“Kalpana means ‘creativity’ and the basic premise is to give opportunities to young and upcoming Indian classical dancers. Traditional pieces are handed down generation after generation, and some can be 200 years old. Young artists don’t have space to showcase their own choreography… and we give them a chance,” says Ganesh Vasudeva, dancer and co-coordinator of Kalpana. Solo artists, including Rasika Kumar, and groups from across the Bay Area are preparing bharatanatyam, kuchipudi, odissi, and kathak pieces for the show. “Schools were writing to us, asking us to give their students a chance to choreograph and perform. We approached senior dancers in the community and asked them to perform, then held an application process for post-arangetram dancers,” says Vasudeva. “I’ve seen this from the start, and we’ve had so many calls and so many applications,” says Kondapalli. “Lots of people think this is a competition, but it’s not a competition. It’s a way to showcase local choreography. There is no other such event, in the Bay Area or anywhere else,” concludes Kondapalli.
Kalpana is sponsored by Yuva Bharati, a non-profit dedicated to supporting local dancers in classical Indian forms. “When we started Yuva Bharati, there was no organization promoting classical Indian dance. There were all these arangetrams, but afterward no chance to perform. Dancers need a chance to perform on a proper stage with proper lighting,” explains Dasu. Yuva Bharati hosts multiple events, including bringing an artist from India each year, but remains committed to supporting classical dancers within the United States. “We are constantly scouting for talent, bringing people from Dallas, Houston, Seattle, Chicago, New Jersey, and across California” says Dasu. “We wanted to take dancers post-arangetram and advanced performers interested in taking their dancing to the next level. We bring in talent from all over,” adds Kondapalli.
“Since its founding in 2006, Yuva Bharati has sponsored 30 senior dancers with twenty to twenty-five years of experience and provided 70 dancers post-arangetram with the opportunity to perform. People consider it an honor to perform with Yuva Bharati,” explains Kondapalli. “We have sponsors and memberships, but the organization is totally volunteer run. We have about 20 volunteers per event, and our 30 volunteers put in over 1,000 volunteer hours per year,” explains Dasu. “We also provide a video archive of performances on our website and once a week our performances are broadcast on a local channel,” explains Kondapalli.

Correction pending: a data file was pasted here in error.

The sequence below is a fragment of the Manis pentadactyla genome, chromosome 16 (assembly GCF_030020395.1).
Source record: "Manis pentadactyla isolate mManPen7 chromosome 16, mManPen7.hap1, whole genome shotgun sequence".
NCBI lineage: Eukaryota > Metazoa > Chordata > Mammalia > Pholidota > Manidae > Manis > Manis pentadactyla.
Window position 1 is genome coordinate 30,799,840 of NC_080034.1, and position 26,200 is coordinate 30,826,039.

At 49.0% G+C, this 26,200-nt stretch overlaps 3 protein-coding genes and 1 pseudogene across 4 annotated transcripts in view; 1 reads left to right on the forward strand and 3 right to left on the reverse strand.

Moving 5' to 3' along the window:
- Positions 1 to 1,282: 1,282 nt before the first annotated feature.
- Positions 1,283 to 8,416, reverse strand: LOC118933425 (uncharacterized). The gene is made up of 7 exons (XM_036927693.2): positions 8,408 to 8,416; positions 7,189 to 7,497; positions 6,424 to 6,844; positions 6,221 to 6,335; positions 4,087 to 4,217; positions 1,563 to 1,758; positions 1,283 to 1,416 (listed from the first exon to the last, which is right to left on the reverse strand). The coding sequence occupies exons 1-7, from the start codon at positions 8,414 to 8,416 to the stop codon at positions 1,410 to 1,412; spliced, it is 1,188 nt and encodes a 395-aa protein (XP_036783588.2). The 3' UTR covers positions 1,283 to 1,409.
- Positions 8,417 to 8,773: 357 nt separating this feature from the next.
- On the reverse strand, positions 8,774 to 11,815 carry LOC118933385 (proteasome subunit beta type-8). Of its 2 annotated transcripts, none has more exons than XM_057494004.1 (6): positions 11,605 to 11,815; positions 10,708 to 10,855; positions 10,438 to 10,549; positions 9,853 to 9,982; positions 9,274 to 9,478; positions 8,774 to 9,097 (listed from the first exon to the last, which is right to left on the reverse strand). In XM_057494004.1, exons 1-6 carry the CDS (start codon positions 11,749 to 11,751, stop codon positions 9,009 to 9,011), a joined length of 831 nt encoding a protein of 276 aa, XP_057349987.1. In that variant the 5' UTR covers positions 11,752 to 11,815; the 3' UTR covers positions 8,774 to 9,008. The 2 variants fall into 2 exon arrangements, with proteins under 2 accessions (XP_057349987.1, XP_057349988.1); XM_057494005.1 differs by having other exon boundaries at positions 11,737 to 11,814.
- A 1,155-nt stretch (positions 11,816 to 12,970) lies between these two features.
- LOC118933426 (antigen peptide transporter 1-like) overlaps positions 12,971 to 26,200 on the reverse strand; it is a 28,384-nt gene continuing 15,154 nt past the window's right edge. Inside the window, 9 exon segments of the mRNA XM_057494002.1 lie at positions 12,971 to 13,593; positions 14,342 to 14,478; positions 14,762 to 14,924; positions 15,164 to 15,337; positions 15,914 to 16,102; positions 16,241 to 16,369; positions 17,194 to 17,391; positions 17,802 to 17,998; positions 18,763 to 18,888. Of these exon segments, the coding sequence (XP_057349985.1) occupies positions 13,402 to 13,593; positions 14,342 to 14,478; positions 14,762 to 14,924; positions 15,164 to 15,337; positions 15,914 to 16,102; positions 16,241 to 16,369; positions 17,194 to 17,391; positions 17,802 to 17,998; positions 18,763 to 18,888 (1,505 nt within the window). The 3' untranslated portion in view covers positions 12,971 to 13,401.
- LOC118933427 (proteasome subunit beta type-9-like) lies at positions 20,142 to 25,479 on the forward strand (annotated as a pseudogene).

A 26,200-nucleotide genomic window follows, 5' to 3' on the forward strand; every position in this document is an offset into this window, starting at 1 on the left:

Kalpana provides a stage as well as visibility for highly trained dancers and professionals alike. The event also offers these performers the opportunity to create something entirely novel and individual within a very classical form. “We have amazing dancers with a unique perspective and creative thinking. It is hard to get this many different points of view in a single concert. To grow as a dancer one should watch other dancers and learn,” says Vasudeva. To see Kalpana is an opportunity to enter the tight-knit community of Bay Area performers, the opportunity to both appreciate and learn. “We have people with new choreography and a venue to explore whatever they want. It’s not just mythological or religious, it only has to be within the confines of classical dance. There’s the chance to see new choreography that you haven’t seen when you go to other shows,” concludes Kondapalli.
August 3, 4 p.m. Mission City Center for Performing Arts, 3250 Monroe Street, Santa Clara. $15. www.yuvabharati.org.